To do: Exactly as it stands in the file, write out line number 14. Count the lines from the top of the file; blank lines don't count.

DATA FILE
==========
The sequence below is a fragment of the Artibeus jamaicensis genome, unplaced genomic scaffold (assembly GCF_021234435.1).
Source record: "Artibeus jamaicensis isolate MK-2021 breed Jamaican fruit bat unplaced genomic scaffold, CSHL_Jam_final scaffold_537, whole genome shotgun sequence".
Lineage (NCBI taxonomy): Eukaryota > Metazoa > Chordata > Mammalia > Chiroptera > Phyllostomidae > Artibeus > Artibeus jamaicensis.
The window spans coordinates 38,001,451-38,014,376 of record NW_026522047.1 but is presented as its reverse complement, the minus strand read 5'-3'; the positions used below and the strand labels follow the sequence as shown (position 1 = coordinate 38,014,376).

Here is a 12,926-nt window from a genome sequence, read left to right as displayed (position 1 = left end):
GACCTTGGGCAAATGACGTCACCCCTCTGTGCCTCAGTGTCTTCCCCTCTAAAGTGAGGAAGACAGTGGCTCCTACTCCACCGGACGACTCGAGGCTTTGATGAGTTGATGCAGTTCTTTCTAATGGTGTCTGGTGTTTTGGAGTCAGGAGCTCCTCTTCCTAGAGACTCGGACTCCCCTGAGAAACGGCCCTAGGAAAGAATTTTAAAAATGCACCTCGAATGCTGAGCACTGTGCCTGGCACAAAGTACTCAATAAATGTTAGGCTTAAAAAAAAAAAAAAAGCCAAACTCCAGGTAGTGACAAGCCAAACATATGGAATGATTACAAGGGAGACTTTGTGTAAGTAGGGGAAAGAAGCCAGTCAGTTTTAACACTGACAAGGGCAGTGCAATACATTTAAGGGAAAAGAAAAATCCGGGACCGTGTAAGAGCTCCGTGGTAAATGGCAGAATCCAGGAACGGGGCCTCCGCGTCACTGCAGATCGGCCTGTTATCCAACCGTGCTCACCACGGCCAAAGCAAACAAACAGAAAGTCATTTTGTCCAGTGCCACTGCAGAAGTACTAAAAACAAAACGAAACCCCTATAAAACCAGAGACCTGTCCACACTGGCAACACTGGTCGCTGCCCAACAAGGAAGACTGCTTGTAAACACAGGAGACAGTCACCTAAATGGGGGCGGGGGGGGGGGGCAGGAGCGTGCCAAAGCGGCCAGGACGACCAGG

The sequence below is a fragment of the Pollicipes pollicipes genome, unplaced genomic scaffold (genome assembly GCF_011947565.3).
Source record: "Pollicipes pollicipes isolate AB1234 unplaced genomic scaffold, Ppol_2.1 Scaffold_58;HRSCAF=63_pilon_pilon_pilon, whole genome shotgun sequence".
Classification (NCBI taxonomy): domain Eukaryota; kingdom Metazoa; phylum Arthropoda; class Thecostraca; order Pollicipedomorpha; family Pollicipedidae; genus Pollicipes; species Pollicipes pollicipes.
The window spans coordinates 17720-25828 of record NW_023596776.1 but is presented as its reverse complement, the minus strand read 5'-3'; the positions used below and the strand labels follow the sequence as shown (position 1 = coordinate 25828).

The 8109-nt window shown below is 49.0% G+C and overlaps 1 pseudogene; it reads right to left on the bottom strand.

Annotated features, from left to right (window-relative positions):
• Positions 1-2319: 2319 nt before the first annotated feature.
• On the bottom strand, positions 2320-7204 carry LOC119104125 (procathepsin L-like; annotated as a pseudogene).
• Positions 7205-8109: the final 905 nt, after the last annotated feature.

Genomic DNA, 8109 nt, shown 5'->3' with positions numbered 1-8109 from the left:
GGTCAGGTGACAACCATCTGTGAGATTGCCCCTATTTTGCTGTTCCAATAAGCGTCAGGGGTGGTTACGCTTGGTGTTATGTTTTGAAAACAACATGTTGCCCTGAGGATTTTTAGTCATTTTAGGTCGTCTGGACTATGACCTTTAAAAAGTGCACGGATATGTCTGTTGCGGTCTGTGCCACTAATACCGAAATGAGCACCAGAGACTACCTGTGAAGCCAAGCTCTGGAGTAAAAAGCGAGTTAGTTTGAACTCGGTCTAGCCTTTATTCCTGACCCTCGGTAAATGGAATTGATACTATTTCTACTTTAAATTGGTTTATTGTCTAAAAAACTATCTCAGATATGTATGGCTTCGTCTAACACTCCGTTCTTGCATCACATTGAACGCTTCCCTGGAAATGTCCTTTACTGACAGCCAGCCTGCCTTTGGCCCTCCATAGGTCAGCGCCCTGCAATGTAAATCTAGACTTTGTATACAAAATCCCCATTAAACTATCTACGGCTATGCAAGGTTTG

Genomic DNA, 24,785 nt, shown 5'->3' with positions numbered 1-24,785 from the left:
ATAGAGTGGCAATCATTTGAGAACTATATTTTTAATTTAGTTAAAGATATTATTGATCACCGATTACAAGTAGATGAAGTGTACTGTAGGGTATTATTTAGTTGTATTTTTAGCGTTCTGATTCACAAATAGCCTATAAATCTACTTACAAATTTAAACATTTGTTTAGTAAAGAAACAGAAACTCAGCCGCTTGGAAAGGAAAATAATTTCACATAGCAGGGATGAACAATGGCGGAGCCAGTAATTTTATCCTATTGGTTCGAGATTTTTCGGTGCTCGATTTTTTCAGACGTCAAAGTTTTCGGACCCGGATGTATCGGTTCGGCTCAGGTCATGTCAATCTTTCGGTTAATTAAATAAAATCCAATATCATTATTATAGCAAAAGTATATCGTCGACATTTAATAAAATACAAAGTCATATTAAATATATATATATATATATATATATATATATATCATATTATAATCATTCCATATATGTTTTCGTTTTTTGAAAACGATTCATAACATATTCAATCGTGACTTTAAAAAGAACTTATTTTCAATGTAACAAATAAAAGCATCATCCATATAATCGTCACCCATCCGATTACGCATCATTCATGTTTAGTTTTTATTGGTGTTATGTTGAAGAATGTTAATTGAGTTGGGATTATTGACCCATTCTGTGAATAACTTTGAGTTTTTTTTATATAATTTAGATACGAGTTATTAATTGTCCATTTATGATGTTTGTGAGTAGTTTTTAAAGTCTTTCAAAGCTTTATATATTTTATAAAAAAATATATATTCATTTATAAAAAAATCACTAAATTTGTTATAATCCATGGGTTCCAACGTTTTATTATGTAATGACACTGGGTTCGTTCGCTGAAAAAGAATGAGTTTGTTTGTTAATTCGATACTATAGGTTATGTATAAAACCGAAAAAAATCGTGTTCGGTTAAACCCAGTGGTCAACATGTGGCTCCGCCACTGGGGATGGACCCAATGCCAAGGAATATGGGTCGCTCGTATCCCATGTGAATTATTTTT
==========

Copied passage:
• On the bottom strand, positions 2320-7204 carry LOC119104125 (procathepsin L-like; annotated as a pseudogene).